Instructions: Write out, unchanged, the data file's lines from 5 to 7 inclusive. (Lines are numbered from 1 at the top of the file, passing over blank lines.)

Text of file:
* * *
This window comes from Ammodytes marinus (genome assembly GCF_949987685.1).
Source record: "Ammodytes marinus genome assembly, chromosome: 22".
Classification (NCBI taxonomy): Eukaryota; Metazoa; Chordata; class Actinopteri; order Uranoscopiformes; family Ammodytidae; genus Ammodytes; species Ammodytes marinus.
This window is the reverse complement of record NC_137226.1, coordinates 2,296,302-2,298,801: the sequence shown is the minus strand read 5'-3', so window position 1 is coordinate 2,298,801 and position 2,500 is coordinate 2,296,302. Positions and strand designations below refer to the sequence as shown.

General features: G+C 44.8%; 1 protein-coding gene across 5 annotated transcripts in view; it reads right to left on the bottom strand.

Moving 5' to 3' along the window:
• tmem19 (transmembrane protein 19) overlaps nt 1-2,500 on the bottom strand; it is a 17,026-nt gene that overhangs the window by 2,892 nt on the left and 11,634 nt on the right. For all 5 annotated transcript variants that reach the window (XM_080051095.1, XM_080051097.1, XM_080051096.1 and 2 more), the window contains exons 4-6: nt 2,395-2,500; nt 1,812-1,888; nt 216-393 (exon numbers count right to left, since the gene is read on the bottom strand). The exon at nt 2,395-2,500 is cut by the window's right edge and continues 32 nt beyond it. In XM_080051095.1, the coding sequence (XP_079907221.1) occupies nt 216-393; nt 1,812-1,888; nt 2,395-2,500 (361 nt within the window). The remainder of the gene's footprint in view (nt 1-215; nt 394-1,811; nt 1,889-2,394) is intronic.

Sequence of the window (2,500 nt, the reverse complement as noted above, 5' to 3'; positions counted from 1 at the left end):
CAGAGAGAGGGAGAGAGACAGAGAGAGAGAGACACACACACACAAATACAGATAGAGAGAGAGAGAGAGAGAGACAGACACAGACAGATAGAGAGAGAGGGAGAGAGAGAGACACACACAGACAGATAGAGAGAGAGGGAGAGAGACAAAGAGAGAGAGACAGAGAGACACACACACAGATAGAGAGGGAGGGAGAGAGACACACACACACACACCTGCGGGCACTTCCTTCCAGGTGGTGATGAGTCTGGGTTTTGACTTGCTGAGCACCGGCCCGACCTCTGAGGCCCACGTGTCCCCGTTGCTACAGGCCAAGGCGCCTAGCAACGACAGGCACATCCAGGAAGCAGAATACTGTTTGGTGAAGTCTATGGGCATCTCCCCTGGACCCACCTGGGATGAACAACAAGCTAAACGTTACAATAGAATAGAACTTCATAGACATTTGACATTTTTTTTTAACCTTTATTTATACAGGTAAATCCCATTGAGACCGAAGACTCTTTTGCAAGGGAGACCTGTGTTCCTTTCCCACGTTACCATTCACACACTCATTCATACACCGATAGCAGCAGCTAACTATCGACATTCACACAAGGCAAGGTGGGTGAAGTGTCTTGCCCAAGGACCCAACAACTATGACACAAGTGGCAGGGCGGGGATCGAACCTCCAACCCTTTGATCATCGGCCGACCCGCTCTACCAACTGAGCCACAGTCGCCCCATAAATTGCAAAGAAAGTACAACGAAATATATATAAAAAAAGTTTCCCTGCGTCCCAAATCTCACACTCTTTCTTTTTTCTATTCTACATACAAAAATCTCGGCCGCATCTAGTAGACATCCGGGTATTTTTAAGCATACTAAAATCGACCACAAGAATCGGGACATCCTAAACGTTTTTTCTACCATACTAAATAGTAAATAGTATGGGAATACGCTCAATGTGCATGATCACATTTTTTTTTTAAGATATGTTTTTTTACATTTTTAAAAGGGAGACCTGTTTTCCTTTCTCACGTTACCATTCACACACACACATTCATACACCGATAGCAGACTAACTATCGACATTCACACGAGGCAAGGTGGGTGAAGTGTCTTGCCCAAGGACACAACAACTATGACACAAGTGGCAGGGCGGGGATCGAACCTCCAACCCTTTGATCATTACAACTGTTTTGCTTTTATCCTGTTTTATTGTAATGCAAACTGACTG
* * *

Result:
General features: G+C 44.8%; 1 protein-coding gene across 5 annotated transcripts in view; it reads right to left on the bottom strand.

Moving 5' to 3' along the window:
• tmem19 (transmembrane protein 19) overlaps nt 1-2,500 on the bottom strand; it is a 17,026-nt gene that overhangs the window by 2,892 nt on the left and 11,634 nt on the right. For all 5 annotated transcript variants that reach the window (XM_080051095.1, XM_080051097.1, XM_080051096.1 and 2 more), the window contains exons 4-6: nt 2,395-2,500; nt 1,812-1,888; nt 216-393 (exon numbers count right to left, since the gene is read on the bottom strand). The exon at nt 2,395-2,500 is cut by the window's right edge and continues 32 nt beyond it. In XM_080051095.1, the coding sequence (XP_079907221.1) occupies nt 216-393; nt 1,812-1,888; nt 2,395-2,500 (361 nt within the window). The remainder of the gene's footprint in view (nt 1-215; nt 394-1,811; nt 1,889-2,394) is intronic.